|by Dr. Herb Evans|
Bible believers are constantly bombarded by Greek experts, who claim to have special insight to the hidden nuggets of the Greek N.T., which cannot be found in the plain, ordinary English of the King James Bible. Most believers, not proficient in the Greek, may lack a refuting authority for such claims.
Fortunately, most Bible believers are wisely either skeptical or suspicious regarding that which they cannot read, trusting only in that which they can read, thus escaping the pitfalls of blindly following after the claims of the new age Rosicrucians.
Just as the King James Bible is rich in synonyms (purposely according to its translators), the Greek N.T. is also rich in synonyms. Both Greek and English synonyms fit into different contexts or blend into the rhythm of the text more suitably than others. Sometimes, one Greek word is translated by more than one English synonym; at other times, multiple Greek synonyms a retranslated by one English word.
W.E. Vine, Bible Corrector First Class, confesses, and admits, regarding the Greek word for "love" (AGAPAO), "enquiry into its use (AGAPAO), whether in Greek literature or in the Septuagint throws but little light upon its distinctive meaning in the N.T." In other words any distinction must be found within the N.T., for it cannot be found in other Greek literature.
It is not always easy to confine Bible correctors to the scriptures. Thank you, Mr. Vine!
he following passages test both the Greek Bible teachers/experts' honesty and accuracy, as they claim there is a radical distinction between the Greek noun "AGAPE" & the Greek verb "AGAPAO" as opposed to the Greek verb "PHILEO," all translated "love" in the King James Bible, (with the exception of where the Greek noun "AGAPE" is translated "charity").
AGAPE (noun) and AGAPAO (verb)
Could Demas actually have had a selfless or spiritual or Christian or moral love for this present world? Is it possible for sinners to have the same kind of selfless, moral, spiritual love that saved people have?
Can darkness (John 3:19), praise of men (John 12:43), masters (Matthew 6:4),the world (1 John 2:15; 2 Timothy 4:10) nations (Luke 7:5), creditors (Luke7:42), wages of unrighteousness (2 Peter 2:15), life (1 Peter 3:10) be loved in such away?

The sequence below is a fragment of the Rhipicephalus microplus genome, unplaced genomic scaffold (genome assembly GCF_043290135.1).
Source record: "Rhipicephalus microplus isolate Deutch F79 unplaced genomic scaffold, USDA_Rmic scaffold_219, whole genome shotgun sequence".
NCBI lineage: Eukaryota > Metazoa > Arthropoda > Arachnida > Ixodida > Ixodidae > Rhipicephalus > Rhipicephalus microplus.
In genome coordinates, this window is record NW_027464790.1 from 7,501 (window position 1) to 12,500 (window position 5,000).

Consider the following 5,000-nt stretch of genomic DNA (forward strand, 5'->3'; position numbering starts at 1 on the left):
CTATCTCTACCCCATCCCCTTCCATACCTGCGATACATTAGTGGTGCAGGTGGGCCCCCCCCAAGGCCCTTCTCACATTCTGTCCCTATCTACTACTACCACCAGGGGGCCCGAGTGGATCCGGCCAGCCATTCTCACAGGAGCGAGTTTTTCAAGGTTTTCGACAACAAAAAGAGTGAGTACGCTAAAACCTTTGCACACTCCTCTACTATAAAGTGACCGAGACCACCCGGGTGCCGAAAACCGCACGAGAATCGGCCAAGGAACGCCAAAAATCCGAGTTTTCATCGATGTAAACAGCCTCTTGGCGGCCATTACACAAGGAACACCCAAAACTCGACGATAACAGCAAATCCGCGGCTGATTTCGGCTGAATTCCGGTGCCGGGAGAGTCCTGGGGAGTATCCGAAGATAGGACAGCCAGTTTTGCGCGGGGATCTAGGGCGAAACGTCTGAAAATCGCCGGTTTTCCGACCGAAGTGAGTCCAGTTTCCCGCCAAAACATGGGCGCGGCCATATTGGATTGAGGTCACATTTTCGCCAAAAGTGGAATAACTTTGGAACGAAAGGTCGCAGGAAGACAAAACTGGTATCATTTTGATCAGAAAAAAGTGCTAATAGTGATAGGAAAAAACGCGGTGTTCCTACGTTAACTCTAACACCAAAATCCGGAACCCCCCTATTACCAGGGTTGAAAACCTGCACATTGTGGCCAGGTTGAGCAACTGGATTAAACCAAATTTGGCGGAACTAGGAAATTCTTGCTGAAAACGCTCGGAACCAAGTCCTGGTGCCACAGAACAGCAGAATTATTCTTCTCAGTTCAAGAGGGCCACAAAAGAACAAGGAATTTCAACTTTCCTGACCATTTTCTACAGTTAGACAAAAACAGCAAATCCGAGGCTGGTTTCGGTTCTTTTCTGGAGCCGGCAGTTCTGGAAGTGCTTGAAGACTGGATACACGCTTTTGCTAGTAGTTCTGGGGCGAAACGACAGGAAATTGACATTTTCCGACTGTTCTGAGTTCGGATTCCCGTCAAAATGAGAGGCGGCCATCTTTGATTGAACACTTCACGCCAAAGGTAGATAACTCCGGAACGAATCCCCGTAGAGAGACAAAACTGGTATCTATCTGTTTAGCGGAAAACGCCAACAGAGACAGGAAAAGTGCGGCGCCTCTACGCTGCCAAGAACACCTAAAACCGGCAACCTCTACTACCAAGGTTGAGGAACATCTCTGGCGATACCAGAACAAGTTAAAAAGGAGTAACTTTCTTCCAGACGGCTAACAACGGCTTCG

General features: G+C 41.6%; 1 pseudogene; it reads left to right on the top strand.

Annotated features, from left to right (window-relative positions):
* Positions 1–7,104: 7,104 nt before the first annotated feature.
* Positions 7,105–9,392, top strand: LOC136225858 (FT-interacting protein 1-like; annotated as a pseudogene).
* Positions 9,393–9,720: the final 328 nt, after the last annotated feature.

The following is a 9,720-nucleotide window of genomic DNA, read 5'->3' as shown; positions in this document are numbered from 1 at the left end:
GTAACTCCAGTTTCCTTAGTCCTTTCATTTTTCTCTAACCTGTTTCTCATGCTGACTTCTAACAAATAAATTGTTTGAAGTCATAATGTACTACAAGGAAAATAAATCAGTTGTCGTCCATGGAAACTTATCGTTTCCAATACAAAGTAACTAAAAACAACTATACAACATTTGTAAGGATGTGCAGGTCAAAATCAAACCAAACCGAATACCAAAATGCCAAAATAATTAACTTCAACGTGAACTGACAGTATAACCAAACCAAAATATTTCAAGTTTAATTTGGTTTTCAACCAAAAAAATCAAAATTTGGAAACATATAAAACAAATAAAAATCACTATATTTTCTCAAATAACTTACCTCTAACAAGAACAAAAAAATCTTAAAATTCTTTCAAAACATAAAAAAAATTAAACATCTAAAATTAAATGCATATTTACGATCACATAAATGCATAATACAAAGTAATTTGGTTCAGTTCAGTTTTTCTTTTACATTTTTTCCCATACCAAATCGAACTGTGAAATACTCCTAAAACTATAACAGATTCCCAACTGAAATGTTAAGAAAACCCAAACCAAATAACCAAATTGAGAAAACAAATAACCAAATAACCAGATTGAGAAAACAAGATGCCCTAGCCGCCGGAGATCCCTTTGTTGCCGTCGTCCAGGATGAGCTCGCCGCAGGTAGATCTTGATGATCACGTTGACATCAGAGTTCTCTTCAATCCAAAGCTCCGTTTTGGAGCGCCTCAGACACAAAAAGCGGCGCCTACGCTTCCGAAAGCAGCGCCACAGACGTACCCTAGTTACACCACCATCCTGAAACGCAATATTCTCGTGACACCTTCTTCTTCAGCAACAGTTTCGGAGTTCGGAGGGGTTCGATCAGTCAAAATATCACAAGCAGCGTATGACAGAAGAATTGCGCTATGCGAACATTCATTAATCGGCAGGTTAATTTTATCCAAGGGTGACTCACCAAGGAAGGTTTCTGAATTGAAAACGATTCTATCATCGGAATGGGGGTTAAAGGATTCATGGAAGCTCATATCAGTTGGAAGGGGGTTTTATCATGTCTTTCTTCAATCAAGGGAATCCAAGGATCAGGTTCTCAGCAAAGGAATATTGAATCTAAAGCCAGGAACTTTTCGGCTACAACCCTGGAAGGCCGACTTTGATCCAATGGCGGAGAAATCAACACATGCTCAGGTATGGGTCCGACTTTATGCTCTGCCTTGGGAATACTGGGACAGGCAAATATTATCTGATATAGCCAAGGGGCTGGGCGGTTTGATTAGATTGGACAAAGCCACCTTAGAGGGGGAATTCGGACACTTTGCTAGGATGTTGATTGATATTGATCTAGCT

Strong tells us that the Hebrew word for love, "'AHAB" (Leviticus 19:18), means "to have affection for (sexually or otherwise). . ."Could Matthew (Matthew 22:37-39) have mis-rendered the Hebrew word for "love" of God and one's neighbour? Or is the "original" Hebrew word for "love" in error (for one's neighbor Leviticus 19:18 or for God Deuteronomy 6:5 or for women 2 Samuel 13:1; 1 Kings 11:1; 2 Chronicles 26:10)? Could Paul have mis-rendered the Hebrew word for love regarding Jacob (Malachi 1:2 and Romans 9:13)? Are the Hebrew and the English words for love too inclusive and in need of correction?
PUZZLING GREEK CROSS-REFERENCES
IS PHILEO LOVE OR AGAPE LOVE "BROTHERLY" LOVE?
Or do we?
AGAPE or PHILEO Thou Me?
"Jesus saith to Simon Peter. . . lovest (AGAPAO) thou me more than these? He saith unto him, Yea, Lord; thou knowest that I love (PHILEO) thee...He saith to him again the second time . . . lovest (AGAPAO) thou me? He saith unto him, Yea, Lord; thoughtless that I love (PHILEO) thee. . . He saith unto him the THIRD time, Simon, son of Jonas, lovest (PHILEO) thou me? Peter was grieved because he said unto him the THIRD time, Lovest (PHILEO) thou me? And he said unto him, Lord, thou knowest all things; thou knowest that I love (PHILEO) thee. Jesus saith unto him, Feed my sheep." John 21:15-17Self styled Greek expositors go bonkers with this passage, seeking to get something out of the passage that is not there, while they miss the main point that Peter was asked this question three times because he denied his Lord three times. Their idea, however, is that Jesus was asking Peter, with the higher Greek word (AGAPAO), if he loved Him deeply and intimately. Supposing that Jesus thought Peter fudged by using the lower Greek love word (PHILEO), Jesus repeated the question three times to Peter.
But Bible correctors have missed something. . .
It says that Jesus said to Peter the "THIRD TIME, Lovest (PHILEO) thou me?" Now, poor ignorant Bible believers understand this to mean that the first and second time were the same as the third time. Either the Greek matching words are in error or it doesn't make a hill of beans worth a difference which Greek words, "AGAPAO" or "PHILEO," are used in either place. Selah!